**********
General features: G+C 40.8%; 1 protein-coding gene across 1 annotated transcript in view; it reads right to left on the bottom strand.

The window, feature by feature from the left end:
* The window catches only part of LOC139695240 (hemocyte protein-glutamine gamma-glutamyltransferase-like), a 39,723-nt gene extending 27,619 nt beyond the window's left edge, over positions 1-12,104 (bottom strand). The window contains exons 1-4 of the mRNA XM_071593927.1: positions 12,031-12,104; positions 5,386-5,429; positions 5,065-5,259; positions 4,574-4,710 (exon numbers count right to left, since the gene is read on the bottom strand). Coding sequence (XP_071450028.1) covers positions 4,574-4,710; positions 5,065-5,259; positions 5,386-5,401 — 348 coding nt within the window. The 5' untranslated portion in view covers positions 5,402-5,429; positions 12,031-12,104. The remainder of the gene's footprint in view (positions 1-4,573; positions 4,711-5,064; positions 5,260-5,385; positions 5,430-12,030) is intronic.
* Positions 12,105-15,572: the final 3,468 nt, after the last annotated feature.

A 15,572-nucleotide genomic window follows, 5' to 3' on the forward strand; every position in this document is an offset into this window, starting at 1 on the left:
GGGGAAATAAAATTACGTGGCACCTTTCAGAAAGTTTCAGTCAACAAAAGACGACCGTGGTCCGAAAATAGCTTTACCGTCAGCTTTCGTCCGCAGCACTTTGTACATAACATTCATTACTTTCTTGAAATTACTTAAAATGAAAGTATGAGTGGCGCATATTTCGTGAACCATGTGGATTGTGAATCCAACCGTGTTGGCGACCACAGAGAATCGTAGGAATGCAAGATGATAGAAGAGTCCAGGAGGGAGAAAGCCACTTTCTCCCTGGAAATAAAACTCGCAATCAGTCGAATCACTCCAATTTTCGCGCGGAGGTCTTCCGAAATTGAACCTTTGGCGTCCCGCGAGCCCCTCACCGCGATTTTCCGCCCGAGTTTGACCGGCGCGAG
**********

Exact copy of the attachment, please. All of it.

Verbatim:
General features: G+C 40.8%; 1 protein-coding gene across 1 annotated transcript in view; it reads right to left on the bottom strand.

The window, feature by feature from the left end:
* The window catches only part of LOC139695240 (hemocyte protein-glutamine gamma-glutamyltransferase-like), a 39,723-nt gene extending 27,619 nt beyond the window's left edge, over positions 1-12,104 (bottom strand). The window contains exons 1-4 of the mRNA XM_071593927.1: positions 12,031-12,104; positions 5,386-5,429; positions 5,065-5,259; positions 4,574-4,710 (exon numbers count right to left, since the gene is read on the bottom strand). Coding sequence (XP_071450028.1) covers positions 4,574-4,710; positions 5,065-5,259; positions 5,386-5,401 — 348 coding nt within the window. The 5' untranslated portion in view covers positions 5,402-5,429; positions 12,031-12,104. The remainder of the gene's footprint in view (positions 1-4,573; positions 4,711-5,064; positions 5,260-5,385; positions 5,430-12,030) is intronic.
* Positions 12,105-15,572: the final 3,468 nt, after the last annotated feature.

A 15,572-nucleotide genomic window follows, 5' to 3' on the forward strand; every position in this document is an offset into this window, starting at 1 on the left:
GGGGAAATAAAATTACGTGGCACCTTTCAGAAAGTTTCAGTCAACAAAAGACGACCGTGGTCCGAAAATAGCTTTACCGTCAGCTTTCGTCCGCAGCACTTTGTACATAACATTCATTACTTTCTTGAAATTACTTAAAATGAAAGTATGAGTGGCGCATATTTCGTGAACCATGTGGATTGTGAATCCAACCGTGTTGGCGACCACAGAGAATCGTAGGAATGCAAGATGATAGAAGAGTCCAGGAGGGAGAAAGCCACTTTCTCCCTGGAAATAAAACTCGCAATCAGTCGAATCACTCCAATTTTCGCGCGGAGGTCTTCCGAAATTGAACCTTTGGCGTCCCGCGAGCCCCTCACCGCGATTTTCCGCCCGAGTTTGACCGGCGCGAG